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Low Fat Foods = Not Better For You

"We're All Guinea Pigs in a Failed Decades-Long Diet Experiment"

"The change in dietary advice to promote low-fat foods is perhaps the biggest mistake in modern medical history."

Let's say you want to lose some weight. Which of these foods would you choose: A skim-milk latte, or the same drink with whole milk? A low-cal breakfast bar or steak and eggs? A salad tossed in light dressing or the same salad doused with buttermilk ranch?

If you're like most Americans, you either aren't sure how to answer, or you're very sure—but very wrong. And it's not your fault. It's the fault, experts say, of decades of flawed or misleading nutrition advice—advice that was never based on solid science.

The US Department of Agriculture, along with the agency that is now called Health and Human Services, first released a set of national dietary guidelines back in 1980. That 20-page booklet trained its focus primarily on three health villains: fat, saturated fat, and cholesterol.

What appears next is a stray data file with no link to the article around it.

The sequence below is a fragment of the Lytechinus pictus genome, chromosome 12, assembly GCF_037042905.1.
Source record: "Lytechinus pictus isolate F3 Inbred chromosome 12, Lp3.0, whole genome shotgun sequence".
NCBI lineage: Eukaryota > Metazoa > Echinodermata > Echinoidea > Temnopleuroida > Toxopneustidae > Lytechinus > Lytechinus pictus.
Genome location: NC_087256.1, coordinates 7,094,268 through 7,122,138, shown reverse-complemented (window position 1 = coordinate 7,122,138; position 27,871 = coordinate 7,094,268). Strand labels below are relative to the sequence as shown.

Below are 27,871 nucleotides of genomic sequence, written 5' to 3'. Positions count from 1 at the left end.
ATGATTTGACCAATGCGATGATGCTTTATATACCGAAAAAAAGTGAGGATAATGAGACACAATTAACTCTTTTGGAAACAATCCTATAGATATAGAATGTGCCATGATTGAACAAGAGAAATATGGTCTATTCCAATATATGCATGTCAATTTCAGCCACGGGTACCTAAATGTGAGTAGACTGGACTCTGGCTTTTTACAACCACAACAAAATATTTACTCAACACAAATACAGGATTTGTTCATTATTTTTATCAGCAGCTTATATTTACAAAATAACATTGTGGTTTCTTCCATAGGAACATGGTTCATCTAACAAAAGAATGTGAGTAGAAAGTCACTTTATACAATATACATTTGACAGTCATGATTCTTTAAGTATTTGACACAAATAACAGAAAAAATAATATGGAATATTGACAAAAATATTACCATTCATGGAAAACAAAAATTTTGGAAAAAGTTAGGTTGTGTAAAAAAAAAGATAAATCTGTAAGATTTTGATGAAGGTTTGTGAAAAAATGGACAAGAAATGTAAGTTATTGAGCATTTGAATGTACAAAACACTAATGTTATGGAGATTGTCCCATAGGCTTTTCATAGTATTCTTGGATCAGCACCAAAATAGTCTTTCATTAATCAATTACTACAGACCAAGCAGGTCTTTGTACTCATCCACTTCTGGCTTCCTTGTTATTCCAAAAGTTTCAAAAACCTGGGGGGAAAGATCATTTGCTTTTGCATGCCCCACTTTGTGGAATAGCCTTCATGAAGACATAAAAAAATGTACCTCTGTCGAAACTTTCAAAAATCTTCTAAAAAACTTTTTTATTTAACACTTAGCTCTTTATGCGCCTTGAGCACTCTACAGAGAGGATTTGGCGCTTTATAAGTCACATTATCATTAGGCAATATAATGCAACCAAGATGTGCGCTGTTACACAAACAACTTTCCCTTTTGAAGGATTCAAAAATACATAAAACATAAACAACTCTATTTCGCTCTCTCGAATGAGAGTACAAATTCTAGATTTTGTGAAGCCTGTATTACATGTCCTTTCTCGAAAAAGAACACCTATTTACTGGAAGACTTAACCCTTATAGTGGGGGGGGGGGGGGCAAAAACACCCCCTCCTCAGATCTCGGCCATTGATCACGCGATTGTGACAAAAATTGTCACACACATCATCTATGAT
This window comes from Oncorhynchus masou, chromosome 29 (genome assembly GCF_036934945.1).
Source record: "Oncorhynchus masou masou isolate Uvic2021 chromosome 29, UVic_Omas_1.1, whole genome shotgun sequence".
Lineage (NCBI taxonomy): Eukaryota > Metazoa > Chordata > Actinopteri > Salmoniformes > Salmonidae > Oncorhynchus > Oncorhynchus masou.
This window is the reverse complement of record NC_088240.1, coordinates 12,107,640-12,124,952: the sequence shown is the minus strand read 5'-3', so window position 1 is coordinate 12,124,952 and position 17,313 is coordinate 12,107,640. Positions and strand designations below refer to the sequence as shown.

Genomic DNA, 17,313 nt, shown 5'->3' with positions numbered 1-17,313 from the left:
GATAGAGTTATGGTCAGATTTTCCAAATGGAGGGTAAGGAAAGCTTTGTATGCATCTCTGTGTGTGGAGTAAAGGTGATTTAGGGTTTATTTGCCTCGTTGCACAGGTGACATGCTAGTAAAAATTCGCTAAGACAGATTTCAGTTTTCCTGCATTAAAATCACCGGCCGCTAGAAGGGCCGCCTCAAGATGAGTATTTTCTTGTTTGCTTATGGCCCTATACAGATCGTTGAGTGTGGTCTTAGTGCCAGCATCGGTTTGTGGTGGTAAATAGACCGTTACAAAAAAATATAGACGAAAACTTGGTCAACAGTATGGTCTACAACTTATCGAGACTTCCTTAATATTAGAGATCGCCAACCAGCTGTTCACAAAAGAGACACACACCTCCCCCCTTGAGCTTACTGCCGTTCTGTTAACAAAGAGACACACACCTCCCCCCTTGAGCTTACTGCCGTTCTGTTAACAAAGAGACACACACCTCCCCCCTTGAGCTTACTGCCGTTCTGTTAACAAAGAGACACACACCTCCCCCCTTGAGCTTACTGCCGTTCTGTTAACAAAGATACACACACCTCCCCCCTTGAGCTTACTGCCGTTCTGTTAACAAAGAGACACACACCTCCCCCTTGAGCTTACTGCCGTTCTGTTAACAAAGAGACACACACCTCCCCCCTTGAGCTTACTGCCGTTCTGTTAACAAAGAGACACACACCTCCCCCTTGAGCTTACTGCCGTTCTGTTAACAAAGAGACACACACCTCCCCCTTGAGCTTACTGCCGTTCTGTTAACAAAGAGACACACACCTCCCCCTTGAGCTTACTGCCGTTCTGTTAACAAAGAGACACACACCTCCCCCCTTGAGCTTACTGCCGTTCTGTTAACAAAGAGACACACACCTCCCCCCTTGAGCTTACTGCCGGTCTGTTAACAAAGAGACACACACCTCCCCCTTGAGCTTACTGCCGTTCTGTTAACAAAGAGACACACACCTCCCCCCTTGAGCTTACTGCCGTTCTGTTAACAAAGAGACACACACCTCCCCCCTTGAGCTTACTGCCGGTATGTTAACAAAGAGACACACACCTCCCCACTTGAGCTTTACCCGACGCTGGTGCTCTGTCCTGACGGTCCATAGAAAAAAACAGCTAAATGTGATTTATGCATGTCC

Recently, research has come out strongly in support of dietary fat and cholesterol as benign, rather than harmful, additions to person's diet. Saturated fat seems poised for a similar pardon.

"The science that these guidelines were based on was wrong," Robert Lustig, a neuro-endocrinologist at the University of California, San Francisco, told Tonic. In particular, the idea that cutting fat from a person's diet would offer some health benefit was never backed by hard evidence, Lustig said.

Read the full article here

Still confused about what to eat? Talk to a coach about ways to optimize your nutrition!

Monday's Training:

Strength:

Push Jerk

Build to a heavy set of 3

Metcon:

"Beef Jerky"

AMRAP 12:

21 KB Swings (53/35)

14 KB Reverse Lunges

7 Push Jerks (165/115)